Floating Bridgehas been commonly used in Southampton to refer to this ferry service and it is still in use there today, more than 30 years after the Woolston ferrywas taken out of service. The terminology was immortalised in the 1956 painting entitled "The Floating Bridge" by L. S. Lowry[Southampton Art Gallery]
This use of the term
Floating Bridgehas also been applied to the Cowes Floating Bridge, which still provides a similar service in a similar situation just a few miles away, on the River Medinain Coweson the Isle of Wight.
In 1820, whilst the crossing was still served by the small boats of
Itchen Ferry village, a toll house was built [Southampton. A pictorial peep into the past. Southern Newspapers Ltd 1980] . This became a Coffee Tavern when the new ticket office was built for the new 'Floating Bridge' in 1836 [Southampton. A pictorial peep into the past. Southern Newspapers Ltd 1980] . The old toll-house / Coffee Tavern building survived until 1970. The Ticket Office was demolished in 1954. [Southampton. A pictorial peep into the past. Southern Newspapers Ltd 1980] .
At one time, Police Officers were specifically attached to the 'Floating Bridge'. Two were required to be on board on every trip [Southampton. A pictorial peep into the past. Southern Newspapers Ltd, 1980] .
James Warner, the Younger, a wealthy landowner from Botleywas one of the original proprieters of the the Floating Bridge company [The changing face of Hedge End. Joyce B Blyth] .
Other associations and impacts on the surrounding area
St Johns Road in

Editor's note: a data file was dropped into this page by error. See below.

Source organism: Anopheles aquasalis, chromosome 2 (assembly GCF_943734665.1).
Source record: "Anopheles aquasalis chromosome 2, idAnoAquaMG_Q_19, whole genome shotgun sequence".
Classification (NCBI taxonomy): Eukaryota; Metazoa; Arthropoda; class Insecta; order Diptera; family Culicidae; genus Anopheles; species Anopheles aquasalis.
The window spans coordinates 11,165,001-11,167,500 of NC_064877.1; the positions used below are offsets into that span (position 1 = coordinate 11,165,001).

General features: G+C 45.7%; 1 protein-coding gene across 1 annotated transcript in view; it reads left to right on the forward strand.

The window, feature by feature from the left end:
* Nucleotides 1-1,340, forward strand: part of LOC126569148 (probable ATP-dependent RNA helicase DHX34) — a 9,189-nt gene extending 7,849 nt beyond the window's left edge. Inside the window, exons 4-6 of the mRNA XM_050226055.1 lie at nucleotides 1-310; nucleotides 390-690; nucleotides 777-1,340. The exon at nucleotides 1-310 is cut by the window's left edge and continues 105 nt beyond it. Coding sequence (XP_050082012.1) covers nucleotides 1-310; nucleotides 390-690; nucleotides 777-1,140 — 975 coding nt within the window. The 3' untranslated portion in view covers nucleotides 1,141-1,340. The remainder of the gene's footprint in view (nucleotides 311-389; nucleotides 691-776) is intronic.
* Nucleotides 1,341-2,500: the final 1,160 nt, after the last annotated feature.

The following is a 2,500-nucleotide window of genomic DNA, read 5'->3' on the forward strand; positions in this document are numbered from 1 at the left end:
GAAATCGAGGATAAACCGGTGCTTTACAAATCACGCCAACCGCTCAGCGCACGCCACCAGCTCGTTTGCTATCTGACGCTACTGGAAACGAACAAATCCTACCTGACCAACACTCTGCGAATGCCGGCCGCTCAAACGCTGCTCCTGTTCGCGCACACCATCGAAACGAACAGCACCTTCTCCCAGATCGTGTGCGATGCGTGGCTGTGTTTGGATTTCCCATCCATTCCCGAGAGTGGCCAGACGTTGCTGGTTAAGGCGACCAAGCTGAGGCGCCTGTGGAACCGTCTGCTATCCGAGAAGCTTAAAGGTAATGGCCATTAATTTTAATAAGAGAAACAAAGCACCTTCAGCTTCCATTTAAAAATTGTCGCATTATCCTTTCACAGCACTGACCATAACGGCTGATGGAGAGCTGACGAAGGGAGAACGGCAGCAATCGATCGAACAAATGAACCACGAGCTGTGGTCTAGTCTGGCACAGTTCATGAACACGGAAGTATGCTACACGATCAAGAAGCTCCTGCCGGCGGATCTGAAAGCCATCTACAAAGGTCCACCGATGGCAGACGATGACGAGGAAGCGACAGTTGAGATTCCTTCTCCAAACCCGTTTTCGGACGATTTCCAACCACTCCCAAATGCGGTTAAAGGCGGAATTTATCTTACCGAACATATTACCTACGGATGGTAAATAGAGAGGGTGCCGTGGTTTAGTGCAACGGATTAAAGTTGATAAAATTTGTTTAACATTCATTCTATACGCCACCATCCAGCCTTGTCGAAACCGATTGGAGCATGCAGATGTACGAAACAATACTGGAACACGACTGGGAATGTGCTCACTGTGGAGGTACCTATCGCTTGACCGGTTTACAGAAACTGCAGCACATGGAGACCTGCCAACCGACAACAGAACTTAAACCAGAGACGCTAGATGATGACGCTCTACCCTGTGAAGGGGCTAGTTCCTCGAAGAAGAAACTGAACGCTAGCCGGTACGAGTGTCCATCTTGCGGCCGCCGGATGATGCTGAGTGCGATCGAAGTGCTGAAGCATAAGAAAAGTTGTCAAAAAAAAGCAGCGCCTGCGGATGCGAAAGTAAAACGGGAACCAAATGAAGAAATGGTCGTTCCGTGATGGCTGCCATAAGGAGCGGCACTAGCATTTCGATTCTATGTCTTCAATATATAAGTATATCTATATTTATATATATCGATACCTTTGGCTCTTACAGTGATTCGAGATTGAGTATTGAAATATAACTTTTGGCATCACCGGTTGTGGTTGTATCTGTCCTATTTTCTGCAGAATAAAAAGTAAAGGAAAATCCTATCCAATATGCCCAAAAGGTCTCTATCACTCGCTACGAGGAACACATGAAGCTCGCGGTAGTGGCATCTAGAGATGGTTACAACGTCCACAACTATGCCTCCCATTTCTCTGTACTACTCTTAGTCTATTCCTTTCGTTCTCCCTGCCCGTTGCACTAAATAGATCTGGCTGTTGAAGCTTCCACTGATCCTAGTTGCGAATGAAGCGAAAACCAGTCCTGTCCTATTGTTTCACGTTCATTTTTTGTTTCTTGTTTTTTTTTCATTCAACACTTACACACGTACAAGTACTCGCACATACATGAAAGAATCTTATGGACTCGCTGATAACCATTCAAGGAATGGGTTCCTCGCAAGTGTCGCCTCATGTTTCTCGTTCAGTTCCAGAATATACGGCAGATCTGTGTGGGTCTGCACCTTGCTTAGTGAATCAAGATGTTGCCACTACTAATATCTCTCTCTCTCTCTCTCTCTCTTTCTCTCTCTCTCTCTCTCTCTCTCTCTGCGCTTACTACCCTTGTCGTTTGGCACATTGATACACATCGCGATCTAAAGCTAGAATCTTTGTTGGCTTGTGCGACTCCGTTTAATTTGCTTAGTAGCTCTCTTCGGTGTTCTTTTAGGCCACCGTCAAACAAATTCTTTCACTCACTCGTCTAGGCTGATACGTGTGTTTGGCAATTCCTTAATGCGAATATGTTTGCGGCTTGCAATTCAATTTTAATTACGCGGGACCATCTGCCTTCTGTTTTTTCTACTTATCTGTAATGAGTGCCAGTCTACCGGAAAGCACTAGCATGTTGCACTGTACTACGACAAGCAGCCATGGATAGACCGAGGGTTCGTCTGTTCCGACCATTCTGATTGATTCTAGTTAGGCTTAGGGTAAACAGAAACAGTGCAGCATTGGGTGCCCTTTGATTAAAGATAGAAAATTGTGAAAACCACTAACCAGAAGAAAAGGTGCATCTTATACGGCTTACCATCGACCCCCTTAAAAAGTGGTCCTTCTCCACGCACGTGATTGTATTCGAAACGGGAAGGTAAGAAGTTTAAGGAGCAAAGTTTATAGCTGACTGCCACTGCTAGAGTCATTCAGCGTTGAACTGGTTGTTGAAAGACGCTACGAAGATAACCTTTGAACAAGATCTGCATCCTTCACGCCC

Hedge Endwas specifically constructed, starting in 1839, to serve the new Floating Bridge [The changing face of Hedge End. Joyce B Blyth] . This project was initiated by four of the proprietors of the new Floating Bridge company, including James Warner the Youngerof Botleyand was undertaken at their own expense [The changing face of Hedge End. Joyce B Blyth] . At the time, there was competition between the Floating Bridge and the Northam Bridge[The changing face of Hedge End. Joyce B Blyth] . Both were toll bridges [The changing face of Hedge End. Joyce B Blyth] . By building a new road that linked the hamletof Hedge Endto the existing Portsmouth Road at Sholing, the proprietors of the Floating Bridge company were able to poach some of the passengers that would otherwise be forced to use Northam Bridge[The changing face of Hedge End. Joyce B Blyth] . This new road, cut through Botley Commonand Netley Common[The changing face of Hedge End. Joyce B Blyth] . The inevitable further development alongside that new road further eroded the common land, and helped the hamletof Hedge Endto fully establish itself as a villagein its own right.
Other depictions of the Woolston Ferry
Woolston ferrywas the title of a 1977 folk song, by Gutta Percha & the Balladeers
[http://www.plimsoll.org/Southampton/RiverItchen/TheFloatingBridge The Floating Bridge]
[http://www.forest-tracks.co.uk/folk_music_pages/folk_music_woolston.html Woolston ferry folk song]